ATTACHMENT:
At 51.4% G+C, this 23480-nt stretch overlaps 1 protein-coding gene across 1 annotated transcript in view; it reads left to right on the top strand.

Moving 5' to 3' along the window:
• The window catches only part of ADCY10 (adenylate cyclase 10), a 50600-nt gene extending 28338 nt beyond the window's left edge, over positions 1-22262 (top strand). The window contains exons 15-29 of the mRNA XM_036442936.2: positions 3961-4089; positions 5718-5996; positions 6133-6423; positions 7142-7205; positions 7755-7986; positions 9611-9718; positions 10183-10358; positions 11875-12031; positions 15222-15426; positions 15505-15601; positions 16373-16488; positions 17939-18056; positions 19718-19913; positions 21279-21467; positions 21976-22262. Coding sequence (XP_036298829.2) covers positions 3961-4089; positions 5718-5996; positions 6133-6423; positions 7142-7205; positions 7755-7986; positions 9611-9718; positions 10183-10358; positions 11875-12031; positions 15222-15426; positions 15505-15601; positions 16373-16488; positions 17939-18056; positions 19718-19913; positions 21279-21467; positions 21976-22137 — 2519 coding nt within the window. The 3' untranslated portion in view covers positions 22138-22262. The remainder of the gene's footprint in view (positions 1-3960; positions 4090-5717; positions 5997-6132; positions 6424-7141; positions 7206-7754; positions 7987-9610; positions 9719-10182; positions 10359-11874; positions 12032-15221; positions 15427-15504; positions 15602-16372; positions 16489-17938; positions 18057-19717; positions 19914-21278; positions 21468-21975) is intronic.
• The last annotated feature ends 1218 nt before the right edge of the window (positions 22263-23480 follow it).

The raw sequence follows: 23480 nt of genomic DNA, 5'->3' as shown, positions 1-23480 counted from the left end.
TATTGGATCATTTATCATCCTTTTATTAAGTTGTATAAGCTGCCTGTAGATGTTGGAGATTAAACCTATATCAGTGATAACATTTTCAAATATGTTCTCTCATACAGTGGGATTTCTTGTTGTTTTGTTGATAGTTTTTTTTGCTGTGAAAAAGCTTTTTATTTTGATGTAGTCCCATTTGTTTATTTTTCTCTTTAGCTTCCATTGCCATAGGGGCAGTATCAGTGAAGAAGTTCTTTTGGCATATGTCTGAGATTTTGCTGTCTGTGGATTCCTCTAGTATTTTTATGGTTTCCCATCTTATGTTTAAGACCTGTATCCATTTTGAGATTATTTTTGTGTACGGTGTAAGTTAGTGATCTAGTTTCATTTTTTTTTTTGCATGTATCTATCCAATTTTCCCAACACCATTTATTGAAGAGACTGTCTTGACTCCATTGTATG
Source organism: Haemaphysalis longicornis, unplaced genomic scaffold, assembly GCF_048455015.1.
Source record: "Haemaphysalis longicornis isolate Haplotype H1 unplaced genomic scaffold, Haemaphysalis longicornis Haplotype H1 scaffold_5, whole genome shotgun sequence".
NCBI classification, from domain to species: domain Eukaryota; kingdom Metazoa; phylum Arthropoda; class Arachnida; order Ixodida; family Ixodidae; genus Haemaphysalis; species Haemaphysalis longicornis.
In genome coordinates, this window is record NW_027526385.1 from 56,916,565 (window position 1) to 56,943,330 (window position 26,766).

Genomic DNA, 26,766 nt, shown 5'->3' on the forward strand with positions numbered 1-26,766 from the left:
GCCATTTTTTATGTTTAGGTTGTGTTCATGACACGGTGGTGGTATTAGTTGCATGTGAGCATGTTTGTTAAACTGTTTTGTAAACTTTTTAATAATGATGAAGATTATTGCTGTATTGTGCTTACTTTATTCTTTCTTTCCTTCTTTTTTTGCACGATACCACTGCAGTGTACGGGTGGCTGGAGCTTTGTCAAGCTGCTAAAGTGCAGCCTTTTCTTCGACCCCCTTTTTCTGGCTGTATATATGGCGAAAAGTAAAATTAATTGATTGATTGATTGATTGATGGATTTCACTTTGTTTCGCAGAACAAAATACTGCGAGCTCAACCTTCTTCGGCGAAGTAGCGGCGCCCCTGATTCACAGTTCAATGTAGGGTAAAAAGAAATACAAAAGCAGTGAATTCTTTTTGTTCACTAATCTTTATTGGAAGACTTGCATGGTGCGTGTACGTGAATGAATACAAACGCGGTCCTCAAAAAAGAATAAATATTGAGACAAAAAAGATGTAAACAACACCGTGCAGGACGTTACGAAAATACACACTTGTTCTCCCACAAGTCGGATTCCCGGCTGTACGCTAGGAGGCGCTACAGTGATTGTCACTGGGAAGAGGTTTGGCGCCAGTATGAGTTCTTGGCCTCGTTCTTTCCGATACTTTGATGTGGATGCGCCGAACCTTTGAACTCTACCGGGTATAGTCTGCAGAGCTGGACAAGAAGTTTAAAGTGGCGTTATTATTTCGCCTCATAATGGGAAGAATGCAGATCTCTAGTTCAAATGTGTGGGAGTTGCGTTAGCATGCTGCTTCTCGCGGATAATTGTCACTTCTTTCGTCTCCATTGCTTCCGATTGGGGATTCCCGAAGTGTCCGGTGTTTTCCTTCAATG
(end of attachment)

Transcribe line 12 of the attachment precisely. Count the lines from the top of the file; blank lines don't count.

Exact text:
GCCATTTTTTATGTTTAGGTTGTGTTCATGACACGGTGGTGGTATTAGTTGCATGTGAGCATGTTTGTTAAACTGTTTTGTAAACTTTTTAATAATGATGAAGATTATTGCTGTATTGTGCTTACTTTATTCTTTCTTTCCTTCTTTTTTTGCACGATACCACTGCAGTGTACGGGTGGCTGGAGCTTTGTCAAGCTGCTAAAGTGCAGCCTTTTCTTCGACCCCCTTTTTCTGGCTGTATATATGGCGAAAAGTAAAATTAATTGATTGATTGATTGATTGATGGATTTCACTTTGTTTCGCAGAACAAAATACTGCGAGCTCAACCTTCTTCGGCGAAGTAGCGGCGCCCCTGATTCACAGTTCAATGTAGGGTAAAAAGAAATACAAAAGCAGTGAATTCTTTTTGTTCACTAATCTTTATTGGAAGACTTGCATGGTGCGTGTACGTGAATGAATACAAACGCGGTCCTCAAAAAAGAATAAATATTGAGACAAAAAAGATGTAAACAACACCGTGCAGGACGTTACGAAAATACACACTTGTTCTCCCACAAGTCGGATTCCCGGCTGTACGCTAGGAGGCGCTACAGTGATTGTCACTGGGAAGAGGTTTGGCGCCAGTATGAGTTCTTGGCCTCGTTCTTTCCGATACTTTGATGTGGATGCGCCGAACCTTTGAACTCTACCGGGTATAGTCTGCAGAGCTGGACAAGAAGTTTAAAGTGGCGTTATTATTTCGCCTCATAATGGGAAGAATGCAGATCTCTAGTTCAAATGTGTGGGAGTTGCGTTAGCATGCTGCTTCTCGCGGATAATTGTCACTTCTTTCGTCTCCATTGCTTCCGATTGGGGATTCCCGAAGTGTCCGGTGTTTTCCTTCAATG